“We have read an account of a noble prince who carried the picture of his father always near his heart and on important occasions when there was danger of forgetting him, he would take out the likeness and view it and say, ‘Let me do nothing unbecoming so excellent a father.’ As Christians, God has claims upon us that we should never, never lose sight of for a moment; and as we are His children by adoption, how careful should we be that we retain His image and do nothing that will belittle or degrade our holy calling, for we rank among the royal family. God has made us as vessels unto honor, prepared unto every good work.”5
“Sanctification means habitual communion with God. There is nothing so great and so powerful as God’s love for those who are His children by adoption.”6
“In viewing the holiness and glory of the God of the universe, we are terrified, for we know that His justice will not permit Him to clear the guilty. But we need not remain in terror; for Christ came to the world to reveal the character of God, to make plain to us His paternal love toward His adopted children. We are not to estimate the character of God by the stupendous works of nature alone, but by the simple, lovely life of Jesus, who presented Jehovah as more merciful, more compassionate, more tender, than our earthly parents.
“Jesus presented the Father as one to whom we could give our confidence and present our wants. When we are in terror of God, and overwhelmed with the thought of His glory and majesty, the Father points us to Christ as His representative. What you see revealed in Jesus, of tenderness, compassion, and love, is the reflection of the attributes of the Father. The cross of Calvary reveals to man the love of God. Christ represents the Sovereign of the universe as a God of love. By the mouth of the prophet He said, ‘I have loved thee with an everlasting love: therefore with loving-kindness have I drawn thee’ ().
“We have access to God through the merits of the name of Christ, and God invites us to bring to Him our trials and temptations; for He understands them all. He would not have us pour out our woes to human ears. Through the blood of Christ we may come to the throne of grace and find grace to help in time of need. We may come with assurance, saying, ‘My acceptance is in the Beloved.’ ‘For through him we both have access by one Spirit unto the Father.’ ‘In whom we have boldness and access with confidence by the faith of him’ (; ).
“As an earthly parent encourages his child to come to him at all times, so the Lord encourages us to lay before Him our wants and perplexities, our gratitude and love. Every promise is sure. Jesus is our Surety and Mediator, and has placed at our command every resource, that we may have a perfect character.”7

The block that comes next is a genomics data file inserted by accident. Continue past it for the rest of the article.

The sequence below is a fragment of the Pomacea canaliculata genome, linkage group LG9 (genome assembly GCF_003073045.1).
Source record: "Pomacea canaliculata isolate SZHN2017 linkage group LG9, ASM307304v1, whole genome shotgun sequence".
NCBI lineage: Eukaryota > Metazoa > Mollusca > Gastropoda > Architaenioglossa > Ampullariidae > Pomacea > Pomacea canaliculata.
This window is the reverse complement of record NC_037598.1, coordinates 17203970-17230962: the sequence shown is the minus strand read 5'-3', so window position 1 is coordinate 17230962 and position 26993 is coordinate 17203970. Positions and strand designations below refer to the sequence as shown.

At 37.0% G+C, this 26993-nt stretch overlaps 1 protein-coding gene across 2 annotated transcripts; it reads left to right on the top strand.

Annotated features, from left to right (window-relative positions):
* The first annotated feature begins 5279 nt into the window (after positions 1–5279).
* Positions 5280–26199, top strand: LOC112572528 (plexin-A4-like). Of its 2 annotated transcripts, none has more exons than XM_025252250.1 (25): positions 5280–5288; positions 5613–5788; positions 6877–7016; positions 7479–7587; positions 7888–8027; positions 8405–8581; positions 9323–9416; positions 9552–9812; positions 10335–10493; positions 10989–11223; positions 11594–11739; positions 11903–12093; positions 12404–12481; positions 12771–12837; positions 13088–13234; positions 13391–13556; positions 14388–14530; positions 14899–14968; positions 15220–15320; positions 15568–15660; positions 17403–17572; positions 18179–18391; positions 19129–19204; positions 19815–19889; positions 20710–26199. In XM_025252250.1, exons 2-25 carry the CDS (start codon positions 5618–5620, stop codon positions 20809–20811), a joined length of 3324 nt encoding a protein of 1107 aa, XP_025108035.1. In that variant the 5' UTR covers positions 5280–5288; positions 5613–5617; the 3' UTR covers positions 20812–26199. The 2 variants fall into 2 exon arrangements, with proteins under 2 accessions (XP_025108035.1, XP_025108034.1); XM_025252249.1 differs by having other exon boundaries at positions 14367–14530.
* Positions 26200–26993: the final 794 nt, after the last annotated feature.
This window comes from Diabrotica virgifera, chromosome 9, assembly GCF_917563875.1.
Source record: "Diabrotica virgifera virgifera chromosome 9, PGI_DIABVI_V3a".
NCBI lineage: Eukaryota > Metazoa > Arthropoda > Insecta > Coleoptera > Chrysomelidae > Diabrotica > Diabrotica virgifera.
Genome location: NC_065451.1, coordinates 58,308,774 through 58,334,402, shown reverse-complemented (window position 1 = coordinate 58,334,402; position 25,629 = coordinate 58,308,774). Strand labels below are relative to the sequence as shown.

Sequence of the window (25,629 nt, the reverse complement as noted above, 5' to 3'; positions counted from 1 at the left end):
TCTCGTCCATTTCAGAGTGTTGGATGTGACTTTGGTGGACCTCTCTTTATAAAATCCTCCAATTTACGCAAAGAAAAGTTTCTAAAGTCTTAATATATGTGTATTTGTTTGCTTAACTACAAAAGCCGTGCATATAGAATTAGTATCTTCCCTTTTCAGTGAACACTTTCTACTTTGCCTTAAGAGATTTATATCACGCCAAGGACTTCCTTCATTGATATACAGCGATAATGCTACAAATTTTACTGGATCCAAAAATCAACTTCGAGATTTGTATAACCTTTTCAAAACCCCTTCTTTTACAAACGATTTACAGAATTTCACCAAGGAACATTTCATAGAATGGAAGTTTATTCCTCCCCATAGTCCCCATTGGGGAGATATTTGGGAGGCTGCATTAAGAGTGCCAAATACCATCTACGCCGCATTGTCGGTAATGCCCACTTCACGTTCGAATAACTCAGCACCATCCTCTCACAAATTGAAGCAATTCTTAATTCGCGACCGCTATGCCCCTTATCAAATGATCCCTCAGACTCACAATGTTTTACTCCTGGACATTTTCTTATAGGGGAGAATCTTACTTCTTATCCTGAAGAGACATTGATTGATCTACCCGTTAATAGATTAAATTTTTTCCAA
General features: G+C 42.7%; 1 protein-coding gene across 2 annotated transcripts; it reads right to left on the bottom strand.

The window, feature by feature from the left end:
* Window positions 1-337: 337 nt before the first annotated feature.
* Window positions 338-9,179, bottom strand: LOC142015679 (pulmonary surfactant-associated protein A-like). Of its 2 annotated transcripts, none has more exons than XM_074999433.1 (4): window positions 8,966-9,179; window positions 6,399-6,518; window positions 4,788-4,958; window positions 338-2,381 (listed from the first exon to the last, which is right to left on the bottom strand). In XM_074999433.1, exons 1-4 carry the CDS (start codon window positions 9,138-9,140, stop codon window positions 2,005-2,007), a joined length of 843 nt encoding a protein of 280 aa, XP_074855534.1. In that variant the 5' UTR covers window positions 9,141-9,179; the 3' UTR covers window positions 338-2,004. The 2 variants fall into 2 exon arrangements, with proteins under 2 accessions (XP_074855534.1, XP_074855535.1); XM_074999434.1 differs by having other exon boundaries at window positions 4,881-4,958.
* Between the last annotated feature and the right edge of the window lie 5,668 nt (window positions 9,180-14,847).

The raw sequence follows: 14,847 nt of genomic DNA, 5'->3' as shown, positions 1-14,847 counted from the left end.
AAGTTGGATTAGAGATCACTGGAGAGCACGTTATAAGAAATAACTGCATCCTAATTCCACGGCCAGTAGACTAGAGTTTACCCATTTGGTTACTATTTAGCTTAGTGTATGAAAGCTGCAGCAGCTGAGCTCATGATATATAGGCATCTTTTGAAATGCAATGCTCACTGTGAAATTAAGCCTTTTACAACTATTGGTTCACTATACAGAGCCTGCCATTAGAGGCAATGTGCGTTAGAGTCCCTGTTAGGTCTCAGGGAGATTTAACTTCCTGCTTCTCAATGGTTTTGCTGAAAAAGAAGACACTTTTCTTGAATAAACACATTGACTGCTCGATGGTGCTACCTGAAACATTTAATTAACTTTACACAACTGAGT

“God has made every provision whereby our thoughts may become purified, elevated, refined, and ennobled. He has not only promised to cleanse us from all unrighteousness, but He has made an actual provision for the supply of grace that will lift our thoughts toward Him and enable us to appreciate His holiness. We may realize that we are Christ’s possession and that we are to manifest His character to the world.”8
“But that no man is justified by the law in the sight of God, it is evident: for, The just shall live by faith. And the law is not of faith: but, The man that doeth them shall live in them. Christ hath redeemed us from the curse of the law, being made a curse for us: for it is written, Cursed is every one that hangeth on a tree” ().
“The glory of Christ is revealed in the law, which is a transcript of His character, and His transforming efficacy is felt upon the soul until men become changed to His likeness. They are made partakers of the divine nature, and grow more and more like their Saviour, advancing step by step in conformity to the will of God, till they reach perfection.
“The law and the gospel are in perfect harmony. Each upholds the other. In all its majesty the law confronts the conscience, causing the sinner to feel his need of Christ as the propitiation for sin. The gospel recognizes the power and immutability of the law. ‘I had not known sin, but by the law,’ Paul declares. The sense of sin, urged home by the law, drives the sinner to the Saviour. In his need man may present the mighty arguments furnished by the cross of Calvary. He may claim the righteousness of Christ; for it is imparted to every repentant sinner.”9